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# Uncle Bob and Functional Programming

## A Reply to “Uncle Bob” Martin’s “FP Basics Episode 3”

### by Paul Callaghan

Paul has been debating functional programming and test-driven development with “Uncle Bob” Martin. Here he shares the result of that conversation.

In January, we published an engaging essay by “Uncle Bob” Martin on functional programming (or FP). Bob has since continued his exploration of FP on his blog, and we recommend it to anyone interested in the functional paradigm. One person who has been following Bob’s series is Paul Callaghan, who has been writing a series on FP for us. This led to Bob and Paul having a spirited and productive back-and-forth about FP, and that led to Paul’s current article, in which he explores some of the points raised in a recent post in Bob’s series. –ms

# Taking the Uncle Bob Challenge

Episode 3 of Bob Martin’s series on Functional Programming Basics is a very readable investigation into use of TDD ideas in FP and how TDD-grown code compares with more “idiomatic” functional code. It raises several interesting points, and what you are reading now attempts to address some of these and carry them forward. It also contains some Haskell.

The starting point is a small programming exercise: formatting a string into block of lines according to certain rules. Bob’s description of the problem took the form of an informal overview, a motivating example and some test cases. Here is the example, using a maximum line width of 10.

 `# input string` `inp = "Four score and seven years ago our fathers brought " +` ` "forth upon this continent a new nation conceived in " +` ` "liberty and dedicated to the proposition that all men " +` ` "are created equal"` `# resulting output` `out = "Four score\nand seven\nyears ago\nour\nfathers\n" +` ` "brought\nforth upon\nthis\ncontinent\na new\n" +` ` "nation\nconceived\nin liberty\nand\ndedicated\n" +` ` "to the\npropositio\nn that all\n" +` ` "men are\ncreated\nequal"` `# start of the printed output` `Four score` `and seven` `years ago` `our` `fathers` `...`

The test cases from Bob’s article are below, expressed as a list of assertions on some input function wrap to be tested (I’ll want to test several versions).

 `tests wrap` ` = [ wrap 1 "" == ""` ` , wrap 1 "x" == "x"` ` , wrap 1 "xx" == "x\nx"` ` , wrap 1 "xxx" == "x\nx\nx"` ` , wrap 1 "x x" == "x\nx"` ` , wrap 2 "x x" == "x\nx"` ` ]`

We’ll explore various ideas about coding techniques, comprehension, testing, verification, and validation. A key notion for me throughout is confidence. Whatever we do while developing code to solve some problem is about improving confidence that it’s the “right” code (whatever that means). Testing provides one kind of confidence. Code reviews give another kind. Various proof-related techniques yet another. It’s always debatable how much confidence any particular technique can give, though we can consider what kind or level of confidence we want in some situation, and select appropriate methods.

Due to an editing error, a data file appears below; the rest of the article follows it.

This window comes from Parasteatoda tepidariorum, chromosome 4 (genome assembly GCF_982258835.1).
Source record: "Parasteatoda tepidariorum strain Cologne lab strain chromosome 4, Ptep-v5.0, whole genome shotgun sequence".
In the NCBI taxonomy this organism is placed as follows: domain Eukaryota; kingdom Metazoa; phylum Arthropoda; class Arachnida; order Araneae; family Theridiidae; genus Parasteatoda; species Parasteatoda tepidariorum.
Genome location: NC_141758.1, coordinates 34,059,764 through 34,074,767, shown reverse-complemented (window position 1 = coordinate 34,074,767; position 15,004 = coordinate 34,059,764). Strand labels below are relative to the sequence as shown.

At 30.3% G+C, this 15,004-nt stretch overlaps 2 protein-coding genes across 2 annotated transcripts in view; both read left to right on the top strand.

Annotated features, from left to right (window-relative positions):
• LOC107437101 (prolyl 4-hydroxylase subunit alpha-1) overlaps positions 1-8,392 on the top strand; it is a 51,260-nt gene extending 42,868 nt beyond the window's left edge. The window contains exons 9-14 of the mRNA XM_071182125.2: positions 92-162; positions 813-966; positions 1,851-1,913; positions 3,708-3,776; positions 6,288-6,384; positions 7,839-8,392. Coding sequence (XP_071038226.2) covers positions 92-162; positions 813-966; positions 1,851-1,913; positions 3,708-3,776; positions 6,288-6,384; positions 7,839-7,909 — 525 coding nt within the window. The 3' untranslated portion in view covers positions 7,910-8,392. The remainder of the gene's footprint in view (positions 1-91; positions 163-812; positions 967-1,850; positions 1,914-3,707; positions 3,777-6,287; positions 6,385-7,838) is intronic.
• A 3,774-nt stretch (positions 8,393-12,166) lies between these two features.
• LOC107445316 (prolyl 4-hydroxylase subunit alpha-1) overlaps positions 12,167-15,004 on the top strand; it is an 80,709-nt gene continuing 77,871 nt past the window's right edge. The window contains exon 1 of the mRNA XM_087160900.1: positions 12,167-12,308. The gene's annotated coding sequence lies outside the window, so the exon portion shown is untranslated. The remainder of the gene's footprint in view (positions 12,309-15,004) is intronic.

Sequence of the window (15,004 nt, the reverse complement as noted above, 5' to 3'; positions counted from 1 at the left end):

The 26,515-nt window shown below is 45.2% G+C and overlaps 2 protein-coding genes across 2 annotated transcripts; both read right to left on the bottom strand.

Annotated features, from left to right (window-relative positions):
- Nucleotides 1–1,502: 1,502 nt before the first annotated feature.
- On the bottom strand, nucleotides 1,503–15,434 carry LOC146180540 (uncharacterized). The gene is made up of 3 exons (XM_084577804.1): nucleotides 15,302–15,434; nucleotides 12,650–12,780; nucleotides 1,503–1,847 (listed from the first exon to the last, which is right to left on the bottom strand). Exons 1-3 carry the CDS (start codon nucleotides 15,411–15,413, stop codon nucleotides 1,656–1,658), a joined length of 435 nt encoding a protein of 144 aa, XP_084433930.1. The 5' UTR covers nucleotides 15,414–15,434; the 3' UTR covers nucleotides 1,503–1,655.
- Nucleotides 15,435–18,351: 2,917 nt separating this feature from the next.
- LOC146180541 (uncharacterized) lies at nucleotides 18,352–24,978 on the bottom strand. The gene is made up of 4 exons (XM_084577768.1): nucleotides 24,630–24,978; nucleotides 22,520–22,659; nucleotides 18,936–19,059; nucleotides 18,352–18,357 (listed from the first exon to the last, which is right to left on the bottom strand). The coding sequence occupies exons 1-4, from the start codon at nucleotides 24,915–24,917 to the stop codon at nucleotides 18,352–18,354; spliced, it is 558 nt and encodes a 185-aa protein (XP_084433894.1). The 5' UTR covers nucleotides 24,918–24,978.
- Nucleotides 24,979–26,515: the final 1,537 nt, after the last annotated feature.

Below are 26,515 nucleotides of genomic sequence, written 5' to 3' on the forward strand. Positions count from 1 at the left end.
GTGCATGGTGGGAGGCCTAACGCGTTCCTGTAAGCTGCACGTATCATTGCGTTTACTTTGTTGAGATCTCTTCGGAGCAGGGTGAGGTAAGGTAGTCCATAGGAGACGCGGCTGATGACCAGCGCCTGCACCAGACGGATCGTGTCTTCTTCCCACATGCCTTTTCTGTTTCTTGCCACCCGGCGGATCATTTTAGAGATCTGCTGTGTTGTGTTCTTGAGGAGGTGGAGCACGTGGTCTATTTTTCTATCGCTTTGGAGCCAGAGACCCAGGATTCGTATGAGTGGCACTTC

# Missing a Trick

Before we launch into functional programming, here’s a solution that is arguably better than the others we’re considering. Why? Because it uses a domain-specific language (DSL) specifically designed for this kind of problem, and it’s enviably short! What more could we want?

 `# this is perl!` `# \$n is the max line length` `s/(\w{\$n})(?=\w)/\$1\n/g;` `s/([\w ]{1,\$n}) /\$1\n/g;`

The idea is to use regular expressions, matching relevant patterns and replacing them with certain strings.

Regexps allow us to say exactly which patterns we want to match, and the replacement facility provides an easy way to modify the string.

The first substitution expression splits all long words down to size, adding a newline after each N-character chunk—as long as there’s a word character following the potential break. (The (?=\w) is Perl syntax for a lookahead assertion, which tests for an expression but doesn’t consume it—that is, the match still ends where the lookahead starts.) The g suffix means it is applied throughout the string, with the next match attempt starting after the end of the previous match (not including the lookahead), hence the overall effect is to split all applicable words.

The second expression handles the line-packing functionality, matching between 1 and N word or space characters followed by a space, and then changing the final space into a newline. Again, it’s applied globally so is applied as many times as possible, starting from after the previous match. Note that regexp matching (in most implementations) is “greedy,” so in the second case it will always try to match the longest sequence (up to N characters) before splitting a line.